104. Some witnesses thought that the use of spot-purchase prices as a benchmark was undemanding: it would be very surprising if the systematic, high-volume procurement of services from the independent sector through the ISTC programme was not better value than ad hoc arrangement by which procedures were paid for on an individual basis. On the other hand, DoH officials pointed out that independent sector providers had to meet costs which were not included in the tariff/Equivalent Cost such as provision for pensions. Nevertheless, they admitted that a premium over the NHS Equivalent Cost had been paid and the financial guarantee of the 'minimum take' introduced to involve the private sector and get the additional benefits they would bring.[143]

105. A number of witnesses also suspected that the Secretary of State in 2002 decided on an experiment to introduce private sector providers largely irrespective of any objective cost benefit analysis: it was a leap in the dark, based on a hunch that the advantages brought by the private sector were worth paying a significant premium for.[144] Only eight months had elapsed between the announcement of the NHS Treatment Centre programme and the announcement that substantial TC provision would be procured from the independent sector; this looked like unseemly haste. The fact that officials and ministers from the Department of Health have provided a range of changing objectives to explain the ISTC programme also suggested that the ISTC programme was not a carefully thought-out venture.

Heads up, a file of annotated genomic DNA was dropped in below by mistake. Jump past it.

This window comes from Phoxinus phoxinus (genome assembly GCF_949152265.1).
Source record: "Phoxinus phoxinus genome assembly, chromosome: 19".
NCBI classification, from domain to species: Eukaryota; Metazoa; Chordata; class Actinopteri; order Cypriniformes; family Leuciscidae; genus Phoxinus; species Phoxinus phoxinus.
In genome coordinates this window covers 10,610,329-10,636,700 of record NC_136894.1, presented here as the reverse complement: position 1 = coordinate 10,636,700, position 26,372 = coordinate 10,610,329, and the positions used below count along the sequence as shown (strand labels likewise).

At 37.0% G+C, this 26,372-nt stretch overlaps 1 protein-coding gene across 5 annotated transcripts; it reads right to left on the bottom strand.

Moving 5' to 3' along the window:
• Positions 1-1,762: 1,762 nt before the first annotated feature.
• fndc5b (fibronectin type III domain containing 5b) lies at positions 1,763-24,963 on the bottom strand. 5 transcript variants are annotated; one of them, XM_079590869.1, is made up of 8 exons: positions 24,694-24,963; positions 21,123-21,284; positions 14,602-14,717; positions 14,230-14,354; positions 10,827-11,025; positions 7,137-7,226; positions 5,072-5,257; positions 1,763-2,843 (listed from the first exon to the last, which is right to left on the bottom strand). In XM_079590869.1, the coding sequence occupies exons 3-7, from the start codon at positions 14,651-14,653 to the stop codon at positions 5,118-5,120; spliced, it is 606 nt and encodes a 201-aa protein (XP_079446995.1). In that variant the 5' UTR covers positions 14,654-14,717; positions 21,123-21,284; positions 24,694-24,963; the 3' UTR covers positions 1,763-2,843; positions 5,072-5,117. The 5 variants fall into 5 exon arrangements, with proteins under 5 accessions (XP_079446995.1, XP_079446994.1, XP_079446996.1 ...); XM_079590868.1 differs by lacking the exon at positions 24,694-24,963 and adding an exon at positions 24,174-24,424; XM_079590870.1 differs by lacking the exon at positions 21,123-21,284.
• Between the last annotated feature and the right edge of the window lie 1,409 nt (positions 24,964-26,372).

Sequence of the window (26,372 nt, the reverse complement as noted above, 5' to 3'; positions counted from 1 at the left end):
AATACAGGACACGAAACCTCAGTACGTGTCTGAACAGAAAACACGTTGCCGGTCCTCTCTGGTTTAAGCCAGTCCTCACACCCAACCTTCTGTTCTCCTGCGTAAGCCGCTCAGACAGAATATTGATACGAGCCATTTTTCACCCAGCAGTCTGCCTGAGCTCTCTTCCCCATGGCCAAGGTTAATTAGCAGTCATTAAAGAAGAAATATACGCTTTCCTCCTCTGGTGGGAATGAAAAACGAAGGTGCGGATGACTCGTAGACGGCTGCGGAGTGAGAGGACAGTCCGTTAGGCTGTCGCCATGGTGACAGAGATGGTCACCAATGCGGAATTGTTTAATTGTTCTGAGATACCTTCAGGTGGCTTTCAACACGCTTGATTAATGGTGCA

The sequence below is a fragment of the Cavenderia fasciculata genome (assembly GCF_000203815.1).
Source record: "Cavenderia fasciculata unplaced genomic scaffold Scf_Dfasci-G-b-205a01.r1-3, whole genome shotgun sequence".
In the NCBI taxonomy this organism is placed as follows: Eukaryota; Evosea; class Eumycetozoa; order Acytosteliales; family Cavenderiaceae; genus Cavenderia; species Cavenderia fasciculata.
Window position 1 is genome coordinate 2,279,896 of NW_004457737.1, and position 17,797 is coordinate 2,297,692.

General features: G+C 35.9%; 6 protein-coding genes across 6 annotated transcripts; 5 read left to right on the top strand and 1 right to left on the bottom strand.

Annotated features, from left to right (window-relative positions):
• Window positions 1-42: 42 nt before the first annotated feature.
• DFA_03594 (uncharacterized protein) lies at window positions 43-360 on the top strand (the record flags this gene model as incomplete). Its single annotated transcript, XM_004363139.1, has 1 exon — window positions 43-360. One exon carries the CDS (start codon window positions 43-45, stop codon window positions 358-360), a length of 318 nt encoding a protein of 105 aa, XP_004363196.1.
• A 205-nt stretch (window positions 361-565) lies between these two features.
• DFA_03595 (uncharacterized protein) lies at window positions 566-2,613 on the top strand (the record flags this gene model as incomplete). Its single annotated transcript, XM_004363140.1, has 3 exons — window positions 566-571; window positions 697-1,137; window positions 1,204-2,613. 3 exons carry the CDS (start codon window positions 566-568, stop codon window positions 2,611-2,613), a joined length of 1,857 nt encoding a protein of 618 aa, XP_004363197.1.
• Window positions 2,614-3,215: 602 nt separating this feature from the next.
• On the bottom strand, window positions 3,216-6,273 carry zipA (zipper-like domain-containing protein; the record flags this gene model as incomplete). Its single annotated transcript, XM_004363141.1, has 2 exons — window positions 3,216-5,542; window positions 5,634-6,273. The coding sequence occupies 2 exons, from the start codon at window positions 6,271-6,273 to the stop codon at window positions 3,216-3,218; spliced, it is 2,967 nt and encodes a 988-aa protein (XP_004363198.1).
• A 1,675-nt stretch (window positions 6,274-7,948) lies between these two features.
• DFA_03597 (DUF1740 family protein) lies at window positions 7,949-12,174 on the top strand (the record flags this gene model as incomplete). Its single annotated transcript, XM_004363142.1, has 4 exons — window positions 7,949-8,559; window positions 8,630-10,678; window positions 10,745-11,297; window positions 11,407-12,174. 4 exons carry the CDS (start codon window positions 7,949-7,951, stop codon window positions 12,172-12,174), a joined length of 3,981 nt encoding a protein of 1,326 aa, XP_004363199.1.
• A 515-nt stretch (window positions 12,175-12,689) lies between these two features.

106. The cost of Phase 1 includes a premium over the NHS Equivalent Cost which was paid to the ISTC providers, but without access to the detailed figures we do not know how big this premium was. There were other costs of Phase 1, for example the effect on NHS finances. It is hard to see that this could have been justified in terms of the need for additional capacity alone. The other major potential benefit, the galvanising effect of competition on the NHS, was not and probably could not be quantified when the decision to go ahead with Phase 1 of the ISTC programme was made. It is claimed that this decision was a leap in the dark in the hope that the 'challenge' of ISTCs would improve efficiency in the NHS. We agree.